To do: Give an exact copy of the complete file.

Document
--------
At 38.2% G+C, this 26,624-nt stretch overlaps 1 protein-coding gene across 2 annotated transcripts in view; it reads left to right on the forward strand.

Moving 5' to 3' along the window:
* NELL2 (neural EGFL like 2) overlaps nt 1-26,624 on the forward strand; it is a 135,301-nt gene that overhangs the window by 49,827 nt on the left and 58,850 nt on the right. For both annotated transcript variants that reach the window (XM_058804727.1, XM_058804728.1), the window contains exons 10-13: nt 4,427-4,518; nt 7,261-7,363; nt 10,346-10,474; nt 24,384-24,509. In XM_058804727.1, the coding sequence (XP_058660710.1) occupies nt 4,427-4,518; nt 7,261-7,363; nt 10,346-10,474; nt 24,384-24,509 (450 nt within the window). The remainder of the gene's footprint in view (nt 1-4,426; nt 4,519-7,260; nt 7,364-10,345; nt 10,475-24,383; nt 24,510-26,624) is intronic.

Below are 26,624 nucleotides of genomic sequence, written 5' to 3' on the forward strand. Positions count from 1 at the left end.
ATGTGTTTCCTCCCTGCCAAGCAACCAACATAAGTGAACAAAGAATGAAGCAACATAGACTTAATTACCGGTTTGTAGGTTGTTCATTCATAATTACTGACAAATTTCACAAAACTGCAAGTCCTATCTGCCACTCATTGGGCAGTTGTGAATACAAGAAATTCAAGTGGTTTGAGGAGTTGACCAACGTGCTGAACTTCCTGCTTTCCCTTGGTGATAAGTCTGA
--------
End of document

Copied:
At 38.2% G+C, this 26,624-nt stretch overlaps 1 protein-coding gene across 2 annotated transcripts in view; it reads left to right on the forward strand.

Moving 5' to 3' along the window:
* NELL2 (neural EGFL like 2) overlaps nt 1-26,624 on the forward strand; it is a 135,301-nt gene that overhangs the window by 49,827 nt on the left and 58,850 nt on the right. For both annotated transcript variants that reach the window (XM_058804727.1, XM_058804728.1), the window contains exons 10-13: nt 4,427-4,518; nt 7,261-7,363; nt 10,346-10,474; nt 24,384-24,509. In XM_058804727.1, the coding sequence (XP_058660710.1) occupies nt 4,427-4,518; nt 7,261-7,363; nt 10,346-10,474; nt 24,384-24,509 (450 nt within the window). The remainder of the gene's footprint in view (nt 1-4,426; nt 4,519-7,260; nt 7,364-10,345; nt 10,475-24,383; nt 24,510-26,624) is intronic.

Below are 26,624 nucleotides of genomic sequence, written 5' to 3' on the forward strand. Positions count from 1 at the left end.
ATGTGTTTCCTCCCTGCCAAGCAACCAACATAAGTGAACAAAGAATGAAGCAACATAGACTTAATTACCGGTTTGTAGGTTGTTCATTCATAATTACTGACAAATTTCACAAAACTGCAAGTCCTATCTGCCACTCATTGGGCAGTTGTGAATACAAGAAATTCAAGTGGTTTGAGGAGTTGACCAACGTGCTGAACTTCCTGCTTTCCCTTGGTGATAAGTCTGA